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Interviewing parties and witnesses for workplace investigations is one of the most interesting parts of being a workplace investigator. Interviews can also be one of the most challenging aspects of workplace investigations, and as a result, can also be anxiety-inducing.
Whether you’re new to workplace investigations or a well-seasoned investigator, it’s normal to feel nervous for interviews. Perhaps you’re getting ready to interview a challenging witness, or you’re planning to talk to a respondent about a series of complex allegations. Maybe you’re an introvert and speaking to people pushes you out of your comfort zone. No matter how worried you are about an interview, there are ways that you can effectively manage your anxiety and conduct an effective interview. Here are five great tips on how you can deal with your interview nerves:
1. Preparation is the key
As for most things, preparation is the key to success when conducting interviews, especially when you’re feeling anxious. In fact, it’s not uncommon for workplace investigators to spend as much time preparing for an interview as they do actually conducting the interview. While you should always take time to prepare for your interviews, taking extra time to prepare for a potentially difficult interview is especially important because it will help you to keep your interview efficient and focused.
When you’re facing a nerve-wracking interview, it can make you feel overwhelmed and unsure of where you should start – especially if you already collected a large amount of evidence. Start at the beginning by reviewing the allegations again to remind yourself of the purpose for the interview.
If you have already completed some interviews or reviewed documents, go over that evidence thoroughly and organize it in such a way that it is easy for you to access relevant materials during the interview. For example, I organize evidence by allegation and party in a Word table that I can also search using the Find function. You can find a similar chart in the text, Human Resources Guide to Workplace Investigations, Second Edition, written by Christine Thomlinson and Janice Rubin.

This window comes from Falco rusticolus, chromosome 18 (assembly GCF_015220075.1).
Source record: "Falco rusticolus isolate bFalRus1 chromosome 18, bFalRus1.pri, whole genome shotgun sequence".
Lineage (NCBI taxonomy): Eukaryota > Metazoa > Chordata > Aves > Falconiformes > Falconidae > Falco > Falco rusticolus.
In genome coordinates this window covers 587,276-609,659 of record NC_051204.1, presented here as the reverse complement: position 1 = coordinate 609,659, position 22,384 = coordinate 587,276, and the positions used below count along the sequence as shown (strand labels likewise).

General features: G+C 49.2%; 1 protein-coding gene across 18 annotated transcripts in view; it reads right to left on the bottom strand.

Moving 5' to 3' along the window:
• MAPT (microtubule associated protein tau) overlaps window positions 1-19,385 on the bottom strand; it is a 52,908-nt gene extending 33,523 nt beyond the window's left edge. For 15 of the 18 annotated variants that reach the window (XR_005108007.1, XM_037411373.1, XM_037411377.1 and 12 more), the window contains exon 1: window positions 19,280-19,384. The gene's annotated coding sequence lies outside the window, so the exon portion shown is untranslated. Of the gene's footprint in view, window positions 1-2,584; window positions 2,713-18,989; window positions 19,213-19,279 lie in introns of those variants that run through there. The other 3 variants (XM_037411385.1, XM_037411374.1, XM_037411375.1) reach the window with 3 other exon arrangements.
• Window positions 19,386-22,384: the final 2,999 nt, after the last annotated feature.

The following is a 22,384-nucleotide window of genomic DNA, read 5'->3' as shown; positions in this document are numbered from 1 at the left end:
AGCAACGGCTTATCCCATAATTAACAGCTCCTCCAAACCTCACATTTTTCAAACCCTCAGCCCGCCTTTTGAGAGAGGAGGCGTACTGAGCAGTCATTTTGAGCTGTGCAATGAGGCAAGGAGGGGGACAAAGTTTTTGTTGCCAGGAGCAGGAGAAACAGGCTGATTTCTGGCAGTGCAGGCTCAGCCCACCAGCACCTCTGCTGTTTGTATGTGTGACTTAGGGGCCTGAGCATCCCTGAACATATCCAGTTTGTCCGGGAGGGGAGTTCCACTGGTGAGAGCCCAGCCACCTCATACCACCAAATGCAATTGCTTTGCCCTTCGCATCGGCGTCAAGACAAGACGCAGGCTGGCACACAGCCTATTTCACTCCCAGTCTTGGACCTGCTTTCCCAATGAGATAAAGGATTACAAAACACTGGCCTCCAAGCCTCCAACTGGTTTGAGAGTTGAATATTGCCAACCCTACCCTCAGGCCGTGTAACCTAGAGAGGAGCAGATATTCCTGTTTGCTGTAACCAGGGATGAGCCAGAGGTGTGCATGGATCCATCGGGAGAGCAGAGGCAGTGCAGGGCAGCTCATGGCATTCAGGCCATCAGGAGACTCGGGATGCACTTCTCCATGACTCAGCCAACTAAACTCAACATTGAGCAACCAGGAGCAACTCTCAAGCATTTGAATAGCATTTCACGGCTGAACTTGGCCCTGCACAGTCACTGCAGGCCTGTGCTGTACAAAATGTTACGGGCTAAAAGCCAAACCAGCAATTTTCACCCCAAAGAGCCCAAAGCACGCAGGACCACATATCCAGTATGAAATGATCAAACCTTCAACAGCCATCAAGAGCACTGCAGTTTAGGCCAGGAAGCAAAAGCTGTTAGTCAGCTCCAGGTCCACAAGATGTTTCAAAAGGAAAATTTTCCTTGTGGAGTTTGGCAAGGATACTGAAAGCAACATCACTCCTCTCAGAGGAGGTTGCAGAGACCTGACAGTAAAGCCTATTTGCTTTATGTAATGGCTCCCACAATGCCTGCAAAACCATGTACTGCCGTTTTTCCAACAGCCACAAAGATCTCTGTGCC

You should also review the policy in question because it may set out specific information that you need to tell the interviewees – for example, whether the policy contains reprisal protections, advising the interviewee that they are entitled to have a support person present during the interview, etc. If the policy contains this type of information, add it to your interview preamble or outline.
2. Plan, plan, and plan some more
Many of us feel anxious about interviews because we do not know what is going to happen. Planning for a challenging interview can help you feel in control and capable of handling anything that comes up.
Consider creating an overall roadmap for the interview that you can verbally share with the interviewee at the beginning of the interview. The roadmap may contain the purpose of the interview (e.g., to provide the respondent the opportunity to reply to the allegations; to give the witness the opportunity to share their recollection of events), the allegations in the order that you will ask them about (if the interviewee is a complainant or respondent), the timing of breaks, if any, and whether the interviewee will have any opportunity to raise anything not otherwise addressed during the interview.